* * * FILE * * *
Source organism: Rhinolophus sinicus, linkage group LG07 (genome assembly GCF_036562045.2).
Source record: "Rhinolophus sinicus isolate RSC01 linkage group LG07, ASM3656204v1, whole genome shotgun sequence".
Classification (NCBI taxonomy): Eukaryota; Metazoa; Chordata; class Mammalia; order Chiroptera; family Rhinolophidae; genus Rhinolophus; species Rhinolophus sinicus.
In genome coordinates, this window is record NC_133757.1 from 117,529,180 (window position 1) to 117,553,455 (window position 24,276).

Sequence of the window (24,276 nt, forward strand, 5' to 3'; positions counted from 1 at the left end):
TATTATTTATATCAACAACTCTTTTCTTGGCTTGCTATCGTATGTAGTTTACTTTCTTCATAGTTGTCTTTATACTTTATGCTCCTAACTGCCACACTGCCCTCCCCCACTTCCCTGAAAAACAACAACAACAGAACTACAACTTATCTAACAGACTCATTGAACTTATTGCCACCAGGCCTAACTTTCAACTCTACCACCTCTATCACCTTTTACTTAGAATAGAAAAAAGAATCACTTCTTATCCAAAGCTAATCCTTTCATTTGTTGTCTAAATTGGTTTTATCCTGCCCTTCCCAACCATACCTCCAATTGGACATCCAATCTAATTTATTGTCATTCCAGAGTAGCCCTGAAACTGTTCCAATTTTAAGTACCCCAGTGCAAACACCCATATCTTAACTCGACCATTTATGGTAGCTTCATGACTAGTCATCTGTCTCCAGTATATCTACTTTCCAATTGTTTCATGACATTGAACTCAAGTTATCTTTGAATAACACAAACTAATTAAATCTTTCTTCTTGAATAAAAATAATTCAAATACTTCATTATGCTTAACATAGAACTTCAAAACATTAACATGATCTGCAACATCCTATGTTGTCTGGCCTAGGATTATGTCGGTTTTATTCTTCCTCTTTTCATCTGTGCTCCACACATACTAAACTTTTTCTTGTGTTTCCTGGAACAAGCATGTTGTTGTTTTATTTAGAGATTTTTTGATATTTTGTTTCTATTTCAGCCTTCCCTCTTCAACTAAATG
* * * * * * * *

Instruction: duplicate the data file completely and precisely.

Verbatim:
Source organism: Rhinolophus sinicus, linkage group LG07 (genome assembly GCF_036562045.2).
Source record: "Rhinolophus sinicus isolate RSC01 linkage group LG07, ASM3656204v1, whole genome shotgun sequence".
Classification (NCBI taxonomy): Eukaryota; Metazoa; Chordata; class Mammalia; order Chiroptera; family Rhinolophidae; genus Rhinolophus; species Rhinolophus sinicus.
In genome coordinates, this window is record NC_133757.1 from 117,529,180 (window position 1) to 117,553,455 (window position 24,276).

Sequence of the window (24,276 nt, forward strand, 5' to 3'; positions counted from 1 at the left end):
TATTATTTATATCAACAACTCTTTTCTTGGCTTGCTATCGTATGTAGTTTACTTTCTTCATAGTTGTCTTTATACTTTATGCTCCTAACTGCCACACTGCCCTCCCCCACTTCCCTGAAAAACAACAACAACAGAACTACAACTTATCTAACAGACTCATTGAACTTATTGCCACCAGGCCTAACTTTCAACTCTACCACCTCTATCACCTTTTACTTAGAATAGAAAAAAGAATCACTTCTTATCCAAAGCTAATCCTTTCATTTGTTGTCTAAATTGGTTTTATCCTGCCCTTCCCAACCATACCTCCAATTGGACATCCAATCTAATTTATTGTCATTCCAGAGTAGCCCTGAAACTGTTCCAATTTTAAGTACCCCAGTGCAAACACCCATATCTTAACTCGACCATTTATGGTAGCTTCATGACTAGTCATCTGTCTCCAGTATATCTACTTTCCAATTGTTTCATGACATTGAACTCAAGTTATCTTTGAATAACACAAACTAATTAAATCTTTCTTCTTGAATAAAAATAATTCAAATACTTCATTATGCTTAACATAGAACTTCAAAACATTAACATGATCTGCAACATCCTATGTTGTCTGGCCTAGGATTATGTCGGTTTTATTCTTCCTCTTTTCATCTGTGCTCCACACATACTAAACTTTTTCTTGTGTTTCCTGGAACAAGCATGTTGTTGTTTTATTTAGAGATTTTTTGATATTTTGTTTCTATTTCAGCCTTCCCTCTTCAACTAAATG